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Chiwenga admits health sector collapse



VICE-PRESIDENT Constantino Chiwenga yesterday admitted that Zimbabwe’s health sector was on its knees at a time when the country is grappling with the COVID-19 pandemic, adding that a lot needed to be done to revamp it.

Chiwenga said this during a tour of Varichem Pharmaceuticals, where he appreciated the work the company, which manufactures drugs, was doing.

He said inefficiencies in the country’s health sector were exposed by COVID-19, revealing that the problems in the sector had been ignored for a long time.

Zimbabwe’s health sector has been on a downward spiral for years, punctuated by interminable strikes by health professionals, closure of some health facilities, and unavailability of drugs and other medical essentials.

“COVID-19 has exposed the weakness of our health system. There is nothing as bad as going all the time with a begging bowl. You can imagine if you can be an embarrassment in the village, what about a country? We cannot afford to be an embarrassment,” Chiwenga said.

He urged pharmaceutical companies to focus on large-scale production of drugs so as to limit the importation of drugs that can be manufactured locally.

Chiwenga said local drug manufacturing companies should join hands and come up with locally-manufactured drugs whose raw materials are in abundance in the country.

“Let us co-operate with other pharmaceutical organisations so that Zimbabwe rises again. I have taken note of the challenges you mentioned here and the greatest being the influx of cheap imported drugs due to porous borders. The government is putting in place a raft of measures in the pharmaceutical sector, one of them being that government will only buy that which cannot be produced here, the rest we will buy here.

“Efforts to reduce the costs of development will be deepened and everything produced by our local companies will have first priority,” he said.

Zimbabwe’s industrial production of medical drugs has been low and this also contributed to the weak health sector as drug shortages have blighted the country for over a decade.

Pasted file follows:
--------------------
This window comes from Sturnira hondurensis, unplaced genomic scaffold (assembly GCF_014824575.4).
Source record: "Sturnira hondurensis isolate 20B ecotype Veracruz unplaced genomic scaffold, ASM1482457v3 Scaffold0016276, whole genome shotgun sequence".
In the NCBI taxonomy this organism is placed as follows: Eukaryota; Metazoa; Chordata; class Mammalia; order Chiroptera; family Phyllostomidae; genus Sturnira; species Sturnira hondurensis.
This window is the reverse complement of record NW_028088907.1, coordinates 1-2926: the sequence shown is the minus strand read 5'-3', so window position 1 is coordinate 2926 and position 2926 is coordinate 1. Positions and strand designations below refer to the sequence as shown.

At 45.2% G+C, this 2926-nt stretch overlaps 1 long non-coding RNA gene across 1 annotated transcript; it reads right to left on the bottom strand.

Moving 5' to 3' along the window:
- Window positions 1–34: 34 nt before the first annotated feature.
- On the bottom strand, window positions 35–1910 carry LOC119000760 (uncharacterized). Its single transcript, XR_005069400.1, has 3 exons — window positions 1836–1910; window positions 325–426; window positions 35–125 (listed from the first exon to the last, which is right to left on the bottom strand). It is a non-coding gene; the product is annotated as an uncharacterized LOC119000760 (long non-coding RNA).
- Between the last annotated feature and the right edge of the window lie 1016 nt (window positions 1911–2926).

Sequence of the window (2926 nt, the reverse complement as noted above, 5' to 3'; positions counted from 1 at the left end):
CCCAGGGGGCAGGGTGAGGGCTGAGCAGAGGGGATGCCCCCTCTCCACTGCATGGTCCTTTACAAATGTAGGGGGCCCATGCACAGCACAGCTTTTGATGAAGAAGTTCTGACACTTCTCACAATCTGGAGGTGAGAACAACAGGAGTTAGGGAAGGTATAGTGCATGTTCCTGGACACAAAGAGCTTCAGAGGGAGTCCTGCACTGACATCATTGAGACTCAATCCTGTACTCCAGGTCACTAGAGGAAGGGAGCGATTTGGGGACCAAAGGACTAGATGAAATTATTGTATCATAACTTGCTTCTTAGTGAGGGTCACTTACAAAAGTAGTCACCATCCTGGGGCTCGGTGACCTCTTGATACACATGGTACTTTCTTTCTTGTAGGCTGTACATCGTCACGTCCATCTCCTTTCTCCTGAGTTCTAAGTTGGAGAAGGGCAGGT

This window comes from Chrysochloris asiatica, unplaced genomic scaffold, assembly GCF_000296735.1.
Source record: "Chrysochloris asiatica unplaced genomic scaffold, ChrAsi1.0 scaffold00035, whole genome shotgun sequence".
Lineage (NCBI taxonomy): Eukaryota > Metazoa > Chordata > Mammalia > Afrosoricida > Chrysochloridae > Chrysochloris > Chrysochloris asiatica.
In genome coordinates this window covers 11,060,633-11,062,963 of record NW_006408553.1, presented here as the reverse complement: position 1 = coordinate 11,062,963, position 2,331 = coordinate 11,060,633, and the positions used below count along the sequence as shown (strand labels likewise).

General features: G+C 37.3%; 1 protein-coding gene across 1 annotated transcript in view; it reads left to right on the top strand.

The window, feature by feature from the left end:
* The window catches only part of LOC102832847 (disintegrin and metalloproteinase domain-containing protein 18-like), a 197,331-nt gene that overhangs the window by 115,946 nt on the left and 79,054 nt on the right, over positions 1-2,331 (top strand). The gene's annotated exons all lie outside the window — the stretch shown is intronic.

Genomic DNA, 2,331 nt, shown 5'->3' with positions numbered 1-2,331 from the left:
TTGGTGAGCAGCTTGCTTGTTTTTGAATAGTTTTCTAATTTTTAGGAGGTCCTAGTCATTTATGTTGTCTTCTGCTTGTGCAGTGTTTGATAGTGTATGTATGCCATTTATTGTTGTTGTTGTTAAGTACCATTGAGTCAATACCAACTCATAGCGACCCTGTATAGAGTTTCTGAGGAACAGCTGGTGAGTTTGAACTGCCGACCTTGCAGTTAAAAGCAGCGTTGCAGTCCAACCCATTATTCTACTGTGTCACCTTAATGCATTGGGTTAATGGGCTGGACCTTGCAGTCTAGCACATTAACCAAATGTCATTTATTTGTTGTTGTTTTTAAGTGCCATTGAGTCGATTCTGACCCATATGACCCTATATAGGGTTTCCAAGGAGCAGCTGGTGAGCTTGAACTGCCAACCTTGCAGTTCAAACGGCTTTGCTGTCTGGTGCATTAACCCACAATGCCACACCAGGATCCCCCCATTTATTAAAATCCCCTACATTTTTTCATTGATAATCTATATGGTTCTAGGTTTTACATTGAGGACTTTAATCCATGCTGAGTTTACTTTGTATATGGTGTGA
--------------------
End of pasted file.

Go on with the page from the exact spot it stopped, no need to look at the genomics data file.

Earlier on, Chiwenga addressed delegates at the launch of the pharmaceutical manufacturing strategy. He said there was need for competitiveness in the production of drugs while also admitting that COVID-19 was an eye-opener to the health crisis in the country.

“We now have to be competitive and we need to produce more drugs. We have trees all over and grass, we must produce drugs. We must utilise those God-given brains. COVID-19 was a great teacher, we should now be prepared,” he said.

Chiwenga was appointed the Health minister in August 2020, replacing Obadiah Moyo, who was arrested in June on corruption allegations.

In 2018, Chiwenga fired 16 000 striking nurses, saying the industrial action was politically-motivated.  He said they could be easily replaced by army personnel, but later reinstated.

In 2019, Chiwenga again courted controversy when he announced that “a doctor is a skilled technician or labourer whose knowledge fits him for an occupation, but not a profession”.

In November 2020, Chiwenga also placed 1 280 nurses on disciplinary action for failure to comply with government’s ban of the flexi hours working arrangement.

The United Nations Industrial Development Organisation (Unido) country representative Tichaona Mushayavanhu, who also toured the pharmaceutical company with Chiwenga, hailed the success of the pharma strategy which is one of the 10 projects developed with assistance from UNIDO under the Zimbabwe/UNIDO CP4 ISID 2017-2021.

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